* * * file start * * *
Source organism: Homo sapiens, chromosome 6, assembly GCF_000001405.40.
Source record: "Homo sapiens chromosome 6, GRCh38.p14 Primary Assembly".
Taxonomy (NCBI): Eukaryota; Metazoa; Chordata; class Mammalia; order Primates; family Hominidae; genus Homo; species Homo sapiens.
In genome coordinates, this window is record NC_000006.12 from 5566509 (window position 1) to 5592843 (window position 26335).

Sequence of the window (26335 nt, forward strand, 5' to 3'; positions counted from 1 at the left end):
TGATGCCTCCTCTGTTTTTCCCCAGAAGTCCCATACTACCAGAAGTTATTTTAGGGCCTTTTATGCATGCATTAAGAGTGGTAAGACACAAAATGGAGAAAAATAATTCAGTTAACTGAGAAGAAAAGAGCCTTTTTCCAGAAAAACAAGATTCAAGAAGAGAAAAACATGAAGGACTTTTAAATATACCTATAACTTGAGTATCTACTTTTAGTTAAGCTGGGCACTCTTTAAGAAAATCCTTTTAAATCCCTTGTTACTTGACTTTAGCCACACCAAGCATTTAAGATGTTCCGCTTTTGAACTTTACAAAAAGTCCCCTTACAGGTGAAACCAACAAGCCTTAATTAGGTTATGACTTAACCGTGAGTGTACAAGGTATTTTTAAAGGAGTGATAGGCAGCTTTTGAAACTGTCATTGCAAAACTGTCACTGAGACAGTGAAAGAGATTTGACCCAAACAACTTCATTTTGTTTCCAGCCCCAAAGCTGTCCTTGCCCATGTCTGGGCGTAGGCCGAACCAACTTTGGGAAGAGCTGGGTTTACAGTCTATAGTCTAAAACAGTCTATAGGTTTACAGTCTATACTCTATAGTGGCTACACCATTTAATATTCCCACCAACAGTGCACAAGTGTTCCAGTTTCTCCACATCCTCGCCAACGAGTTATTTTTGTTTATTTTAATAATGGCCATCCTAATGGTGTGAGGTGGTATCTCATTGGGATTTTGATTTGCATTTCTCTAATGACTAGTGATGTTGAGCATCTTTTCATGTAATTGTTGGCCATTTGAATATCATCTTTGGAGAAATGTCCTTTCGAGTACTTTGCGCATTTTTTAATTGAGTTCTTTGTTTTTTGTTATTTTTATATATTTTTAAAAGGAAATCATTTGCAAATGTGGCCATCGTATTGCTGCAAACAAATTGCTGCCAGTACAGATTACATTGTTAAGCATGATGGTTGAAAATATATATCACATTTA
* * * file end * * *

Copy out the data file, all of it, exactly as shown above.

Source organism: Homo sapiens, chromosome 6, assembly GCF_000001405.40.
Source record: "Homo sapiens chromosome 6, GRCh38.p14 Primary Assembly".
Taxonomy (NCBI): Eukaryota; Metazoa; Chordata; class Mammalia; order Primates; family Hominidae; genus Homo; species Homo sapiens.
In genome coordinates, this window is record NC_000006.12 from 5566509 (window position 1) to 5592843 (window position 26335).

Sequence of the window (26335 nt, forward strand, 5' to 3'; positions counted from 1 at the left end):
TGATGCCTCCTCTGTTTTTCCCCAGAAGTCCCATACTACCAGAAGTTATTTTAGGGCCTTTTATGCATGCATTAAGAGTGGTAAGACACAAAATGGAGAAAAATAATTCAGTTAACTGAGAAGAAAAGAGCCTTTTTCCAGAAAAACAAGATTCAAGAAGAGAAAAACATGAAGGACTTTTAAATATACCTATAACTTGAGTATCTACTTTTAGTTAAGCTGGGCACTCTTTAAGAAAATCCTTTTAAATCCCTTGTTACTTGACTTTAGCCACACCAAGCATTTAAGATGTTCCGCTTTTGAACTTTACAAAAAGTCCCCTTACAGGTGAAACCAACAAGCCTTAATTAGGTTATGACTTAACCGTGAGTGTACAAGGTATTTTTAAAGGAGTGATAGGCAGCTTTTGAAACTGTCATTGCAAAACTGTCACTGAGACAGTGAAAGAGATTTGACCCAAACAACTTCATTTTGTTTCCAGCCCCAAAGCTGTCCTTGCCCATGTCTGGGCGTAGGCCGAACCAACTTTGGGAAGAGCTGGGTTTACAGTCTATAGTCTAAAACAGTCTATAGGTTTACAGTCTATACTCTATAGTGGCTACACCATTTAATATTCCCACCAACAGTGCACAAGTGTTCCAGTTTCTCCACATCCTCGCCAACGAGTTATTTTTGTTTATTTTAATAATGGCCATCCTAATGGTGTGAGGTGGTATCTCATTGGGATTTTGATTTGCATTTCTCTAATGACTAGTGATGTTGAGCATCTTTTCATGTAATTGTTGGCCATTTGAATATCATCTTTGGAGAAATGTCCTTTCGAGTACTTTGCGCATTTTTTAATTGAGTTCTTTGTTTTTTGTTATTTTTATATATTTTTAAAAGGAAATCATTTGCAAATGTGGCCATCGTATTGCTGCAAACAAATTGCTGCCAGTACAGATTACATTGTTAAGCATGATGGTTGAAAATATATATCACATTTA